Is Hawaii's incredible decline in pedestrian deaths an anomaly o - Hawaii News Now - KGMB and KHNL

Is Hawaii's incredible decline in pedestrian deaths an anomaly or the start of a trend?

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HONOLULU (HawaiiNewsNow) -

There has been just one pedestrian death so far this year in Hawaii.

That's a dramatic plunge from 32 statewide last year. And while state highways officials say even one death is too many, they're hoping that a host of education campaigns, policing efforts and more attention walkers and drivers are contributing to the decline.

"We've all got to be pro-active in protecting each other," said state highways Director Ed Sniffen.

Sniffen said the decline in pedestrian deaths could also be due in part to roadway improvements, such as narrower lanes and better lighting.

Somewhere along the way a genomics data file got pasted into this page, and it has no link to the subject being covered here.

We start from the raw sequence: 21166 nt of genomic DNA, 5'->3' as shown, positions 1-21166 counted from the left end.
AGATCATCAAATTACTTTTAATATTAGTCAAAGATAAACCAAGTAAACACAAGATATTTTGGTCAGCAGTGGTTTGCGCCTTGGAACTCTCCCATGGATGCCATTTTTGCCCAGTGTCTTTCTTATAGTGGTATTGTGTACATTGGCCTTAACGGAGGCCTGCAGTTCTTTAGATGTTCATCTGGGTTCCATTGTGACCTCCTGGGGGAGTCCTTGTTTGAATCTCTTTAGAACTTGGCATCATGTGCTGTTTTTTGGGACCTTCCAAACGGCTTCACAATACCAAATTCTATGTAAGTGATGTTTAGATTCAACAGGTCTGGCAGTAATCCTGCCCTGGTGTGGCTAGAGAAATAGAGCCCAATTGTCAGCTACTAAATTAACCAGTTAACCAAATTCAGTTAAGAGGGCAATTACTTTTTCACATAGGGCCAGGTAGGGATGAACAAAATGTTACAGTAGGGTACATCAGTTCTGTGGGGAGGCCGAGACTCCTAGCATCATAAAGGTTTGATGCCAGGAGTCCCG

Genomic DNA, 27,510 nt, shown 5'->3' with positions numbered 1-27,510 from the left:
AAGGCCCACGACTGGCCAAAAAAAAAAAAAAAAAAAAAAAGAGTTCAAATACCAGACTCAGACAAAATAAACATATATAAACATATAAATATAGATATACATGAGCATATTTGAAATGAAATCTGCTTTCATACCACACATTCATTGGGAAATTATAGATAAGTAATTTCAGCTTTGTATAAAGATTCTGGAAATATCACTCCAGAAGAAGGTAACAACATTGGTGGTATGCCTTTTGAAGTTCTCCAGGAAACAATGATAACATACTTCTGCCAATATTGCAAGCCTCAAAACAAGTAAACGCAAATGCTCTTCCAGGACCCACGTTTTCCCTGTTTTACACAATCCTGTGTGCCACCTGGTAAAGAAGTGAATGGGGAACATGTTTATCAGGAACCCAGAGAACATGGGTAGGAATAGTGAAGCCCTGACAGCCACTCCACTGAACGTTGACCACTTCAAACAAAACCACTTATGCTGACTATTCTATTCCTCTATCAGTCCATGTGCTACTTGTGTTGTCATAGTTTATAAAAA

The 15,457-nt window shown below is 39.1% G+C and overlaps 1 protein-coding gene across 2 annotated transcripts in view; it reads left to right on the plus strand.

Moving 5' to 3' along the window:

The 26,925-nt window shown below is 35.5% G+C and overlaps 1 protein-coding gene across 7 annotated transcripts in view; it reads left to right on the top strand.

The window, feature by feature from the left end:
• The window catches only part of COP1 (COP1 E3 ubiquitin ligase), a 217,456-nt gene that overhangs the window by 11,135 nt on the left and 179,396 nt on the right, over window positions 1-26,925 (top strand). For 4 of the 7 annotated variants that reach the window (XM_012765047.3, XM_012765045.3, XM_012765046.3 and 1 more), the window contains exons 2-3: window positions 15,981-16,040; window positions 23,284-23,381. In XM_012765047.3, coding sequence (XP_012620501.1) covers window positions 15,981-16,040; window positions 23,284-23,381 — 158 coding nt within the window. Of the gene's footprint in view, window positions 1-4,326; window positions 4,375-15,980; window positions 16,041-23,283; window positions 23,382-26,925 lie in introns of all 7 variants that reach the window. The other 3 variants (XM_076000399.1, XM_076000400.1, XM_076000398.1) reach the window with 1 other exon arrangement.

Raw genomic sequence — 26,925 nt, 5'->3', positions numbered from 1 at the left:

"We take care of our facilities and make sure that we minimize the safety issues on the facilities themselves," he said. "We would like to make sure that the public understands that the safety has to start with them."

Walk Wise Hawaii's Lance Rae hopes the drop in pedestrian deaths is the beginning of a trend, but he warns the most dangerous months lie ahead.

"The end of the year, November to December, is a time when we see a lot of pedestrian crashes, so that number might increase a little bit," he said.

There were 120 traffic fatalities statewide last year, and that figure includes the 32 pedestrians deaths.

The 59 traffic fatalities so far this year puts the state on pace to meet its goal of no more than 100.

"Our total goal is toward zero deaths. We're always working to make sure that nobody dies on our highways," Sniffen said.

From January through July, Honolulu police issued 6,154 citations for distracted driving, about 100 fewer than during the same period last year.

In addition, Sniffen said citations for jaywalking and drivers infringing on crosswalks have not dramatically increased, so people can take much of the credit for the decrease in pedestrian deaths.

"We're seeing a lot better adherence to the law from both the pedestrians and the drivers," he said.

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